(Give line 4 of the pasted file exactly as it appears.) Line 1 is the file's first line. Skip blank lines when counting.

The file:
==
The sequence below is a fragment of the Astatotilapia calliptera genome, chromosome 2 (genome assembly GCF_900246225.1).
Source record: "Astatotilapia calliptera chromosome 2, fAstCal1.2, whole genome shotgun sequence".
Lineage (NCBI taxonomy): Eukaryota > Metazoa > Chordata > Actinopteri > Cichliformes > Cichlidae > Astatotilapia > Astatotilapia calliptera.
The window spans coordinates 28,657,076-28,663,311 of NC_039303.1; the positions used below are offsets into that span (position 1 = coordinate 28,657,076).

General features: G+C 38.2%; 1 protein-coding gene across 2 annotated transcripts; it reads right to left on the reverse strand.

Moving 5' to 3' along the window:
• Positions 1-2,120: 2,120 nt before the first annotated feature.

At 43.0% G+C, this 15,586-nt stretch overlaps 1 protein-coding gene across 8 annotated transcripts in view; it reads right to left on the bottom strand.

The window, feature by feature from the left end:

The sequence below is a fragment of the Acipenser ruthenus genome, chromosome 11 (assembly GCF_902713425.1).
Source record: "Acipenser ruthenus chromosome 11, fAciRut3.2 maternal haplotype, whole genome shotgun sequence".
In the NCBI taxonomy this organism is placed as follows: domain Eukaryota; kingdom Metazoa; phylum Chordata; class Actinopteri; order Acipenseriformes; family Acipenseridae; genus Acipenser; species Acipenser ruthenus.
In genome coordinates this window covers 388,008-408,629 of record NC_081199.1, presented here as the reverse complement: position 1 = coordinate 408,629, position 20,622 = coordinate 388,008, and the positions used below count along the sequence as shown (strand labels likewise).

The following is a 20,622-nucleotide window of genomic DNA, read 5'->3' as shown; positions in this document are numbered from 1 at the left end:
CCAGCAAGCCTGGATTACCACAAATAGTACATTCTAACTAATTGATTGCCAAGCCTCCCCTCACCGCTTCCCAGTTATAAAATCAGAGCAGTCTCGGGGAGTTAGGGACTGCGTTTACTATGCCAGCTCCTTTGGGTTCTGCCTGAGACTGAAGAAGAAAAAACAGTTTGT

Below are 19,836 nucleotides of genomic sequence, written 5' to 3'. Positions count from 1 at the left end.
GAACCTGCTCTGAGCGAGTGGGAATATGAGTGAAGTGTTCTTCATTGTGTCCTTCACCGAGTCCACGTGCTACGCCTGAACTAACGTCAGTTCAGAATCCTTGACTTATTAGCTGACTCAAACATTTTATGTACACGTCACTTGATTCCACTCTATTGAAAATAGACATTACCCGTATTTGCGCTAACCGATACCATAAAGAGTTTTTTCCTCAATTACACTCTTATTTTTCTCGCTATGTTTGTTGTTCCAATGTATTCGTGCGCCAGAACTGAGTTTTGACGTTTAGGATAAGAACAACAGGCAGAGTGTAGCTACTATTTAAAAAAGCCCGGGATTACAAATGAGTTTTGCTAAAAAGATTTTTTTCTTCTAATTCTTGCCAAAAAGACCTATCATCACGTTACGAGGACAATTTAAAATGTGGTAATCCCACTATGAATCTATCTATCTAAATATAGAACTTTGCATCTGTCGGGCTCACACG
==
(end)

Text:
The window spans coordinates 28,657,076-28,663,311 of NC_039303.1; the positions used below are offsets into that span (position 1 = coordinate 28,657,076).